Thanks. As I was com­ing over toward Brussels in the air­plane, hap­pened look down the win­dow and there were the Straits of Dover. And the melody just came to my mind, you know, I’m fly­ing over the white cliffs of Dover,” the World War II melody. And it remind­ed me that I am not of this Internet gen­er­a­tion. I was of a pre­vi­ous Internet gen­er­a­tion. And in my Internet gen­er­a­tion, coun­tries were just devel­op­ing 64kbps net­works and were look­ing to con­nect to what was then the cen­ter of grav­i­ty of the Internet, which was the NSFNET. And I was work­ing at NSF.

And I took it upon myself as my mis­sion to help them con­nect to us. And in doing that, I met with a good deal of resis­tance. Some with­in my own agency, and some from sis­ter agen­cies of the US gov­ern­ment who didn’t want NSF to get out in front of them. So a lot of my activ­i­ty real­ly was what you would polite­ly call advo­ca­cy, and it was deal­ing with this resis­tance. But we man­aged with the Internet Connections Manager award to, one by one, con­nect coun­tries at rough­ly 64kbps to the NSFNET.

And then by the mid‐90s, when the NSFNET was decom­mis­sioned but we had faster net­work devel­op­ment net­works, we fol­lowed Al Gore’s ini­tia­tive to have a con­nec­tion point for 45mbps net­works, which at that point were con­sid­ered to be broad­band. And then toward just beyond 2000, a glob­al ring for ded­i­cat­ed wave­length around the world for computationally‐intensive research that involved the found­ing coun­tries. You wouldn’t believe this if you didn’t know about it: Russia, China, and the United States togeth­er. And GLORIAD still exists.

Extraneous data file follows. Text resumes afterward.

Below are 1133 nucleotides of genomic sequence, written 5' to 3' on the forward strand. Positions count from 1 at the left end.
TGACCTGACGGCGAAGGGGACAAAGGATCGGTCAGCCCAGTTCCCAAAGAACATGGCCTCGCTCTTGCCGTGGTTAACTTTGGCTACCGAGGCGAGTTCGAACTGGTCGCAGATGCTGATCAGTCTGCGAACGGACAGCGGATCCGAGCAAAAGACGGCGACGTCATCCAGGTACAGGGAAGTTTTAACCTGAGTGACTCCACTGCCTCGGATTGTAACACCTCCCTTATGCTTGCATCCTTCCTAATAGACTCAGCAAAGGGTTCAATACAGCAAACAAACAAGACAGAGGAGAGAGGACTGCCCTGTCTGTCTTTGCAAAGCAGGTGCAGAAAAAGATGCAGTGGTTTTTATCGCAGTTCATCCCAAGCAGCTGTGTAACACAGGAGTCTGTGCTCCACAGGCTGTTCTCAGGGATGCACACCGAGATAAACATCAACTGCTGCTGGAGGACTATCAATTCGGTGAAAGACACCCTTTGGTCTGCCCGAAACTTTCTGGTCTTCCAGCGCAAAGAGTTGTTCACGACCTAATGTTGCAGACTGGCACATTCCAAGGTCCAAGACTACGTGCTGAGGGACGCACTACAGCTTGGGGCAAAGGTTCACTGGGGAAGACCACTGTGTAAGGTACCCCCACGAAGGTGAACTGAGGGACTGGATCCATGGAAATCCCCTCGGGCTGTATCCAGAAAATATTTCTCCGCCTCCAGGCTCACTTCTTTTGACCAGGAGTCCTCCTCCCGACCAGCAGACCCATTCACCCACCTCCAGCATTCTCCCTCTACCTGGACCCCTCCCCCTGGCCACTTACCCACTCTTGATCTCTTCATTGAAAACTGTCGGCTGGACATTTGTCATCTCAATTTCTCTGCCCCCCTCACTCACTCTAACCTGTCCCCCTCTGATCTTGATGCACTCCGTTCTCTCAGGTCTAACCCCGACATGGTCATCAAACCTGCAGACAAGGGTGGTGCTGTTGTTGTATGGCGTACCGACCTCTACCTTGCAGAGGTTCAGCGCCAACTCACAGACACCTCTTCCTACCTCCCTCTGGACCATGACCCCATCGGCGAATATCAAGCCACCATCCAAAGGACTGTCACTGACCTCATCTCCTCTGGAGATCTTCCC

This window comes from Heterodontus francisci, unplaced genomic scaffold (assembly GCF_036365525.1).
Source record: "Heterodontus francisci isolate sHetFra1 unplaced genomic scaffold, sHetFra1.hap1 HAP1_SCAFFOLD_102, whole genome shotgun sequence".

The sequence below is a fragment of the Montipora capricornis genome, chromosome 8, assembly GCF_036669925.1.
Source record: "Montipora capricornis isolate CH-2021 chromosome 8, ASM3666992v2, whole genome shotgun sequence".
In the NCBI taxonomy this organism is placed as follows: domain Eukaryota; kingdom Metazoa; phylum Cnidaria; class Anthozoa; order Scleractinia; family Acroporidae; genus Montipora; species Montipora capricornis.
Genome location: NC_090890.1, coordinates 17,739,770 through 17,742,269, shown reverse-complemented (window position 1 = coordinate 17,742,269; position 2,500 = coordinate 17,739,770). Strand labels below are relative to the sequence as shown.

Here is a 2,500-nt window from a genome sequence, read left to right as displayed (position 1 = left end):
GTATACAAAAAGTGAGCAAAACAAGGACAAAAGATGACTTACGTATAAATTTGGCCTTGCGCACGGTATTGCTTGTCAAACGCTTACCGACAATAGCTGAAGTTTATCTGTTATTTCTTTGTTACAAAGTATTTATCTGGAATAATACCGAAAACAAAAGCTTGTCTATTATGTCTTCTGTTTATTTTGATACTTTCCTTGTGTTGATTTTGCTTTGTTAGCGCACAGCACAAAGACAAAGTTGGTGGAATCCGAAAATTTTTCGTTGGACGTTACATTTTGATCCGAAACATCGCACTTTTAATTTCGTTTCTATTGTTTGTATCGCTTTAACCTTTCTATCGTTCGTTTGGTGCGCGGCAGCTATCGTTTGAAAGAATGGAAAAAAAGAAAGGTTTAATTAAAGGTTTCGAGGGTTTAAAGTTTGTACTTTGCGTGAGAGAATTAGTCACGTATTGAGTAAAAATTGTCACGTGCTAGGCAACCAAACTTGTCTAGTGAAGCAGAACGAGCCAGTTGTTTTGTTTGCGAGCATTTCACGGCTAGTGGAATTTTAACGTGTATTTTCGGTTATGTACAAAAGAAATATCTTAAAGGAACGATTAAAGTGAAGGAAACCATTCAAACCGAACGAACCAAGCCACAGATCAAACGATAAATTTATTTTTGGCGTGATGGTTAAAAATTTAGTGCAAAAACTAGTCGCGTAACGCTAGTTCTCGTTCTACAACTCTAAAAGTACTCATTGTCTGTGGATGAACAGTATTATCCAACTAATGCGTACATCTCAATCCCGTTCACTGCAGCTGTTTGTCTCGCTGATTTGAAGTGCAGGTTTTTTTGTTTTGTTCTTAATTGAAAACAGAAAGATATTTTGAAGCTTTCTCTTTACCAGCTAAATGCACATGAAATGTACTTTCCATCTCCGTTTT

So, in all of that, as I said some of it was a bit of a rough slog but it was very reward­ing. And I wish I could thank all the peo­ple in all the coun­tries who were our part­ners. And in the in the United States, my awardees and oth­er peo­ple who worked very hard with me to make this hap­pen. This cer­tain­ly wasn’t mine alone. But two peo­ple that I want to rec­og­nize. One was a fel­low awardee today, my boss Steve Wolff, because Steve pre­tend­ed to look the oth­er way and let me do my thing. As long as I pre­tend­ed to stay out of trou­ble. And that wasn’t easy.

And the guy that kept me out of trou­ble was my very good col­league Don Mitchell. Don knew more about the rules and reg­u­la­tions of the US gov­ern­ment and the National Science Foundation than almost any­body else. So he helped me steer around the rough parts, and he helped to bend the rules but not break them. And with­out his help, and with­out the coop­er­a­tion of part­ners all over the world, real­ly, we wouldn’t have been able to do what we did.

So that’s the sto­ry in a cap­sule. And I cer­tain­ly thank the Internet Society and the advi­so­ry group who were kind enough to choose me for this hon­or. And in the name of all the peo­ple that worked with me to make all these things hap­pen, I thank you and I am deeply hon­ored.

Further Reference

Steve Goldstein profile, Internet Hall of Fame 2013


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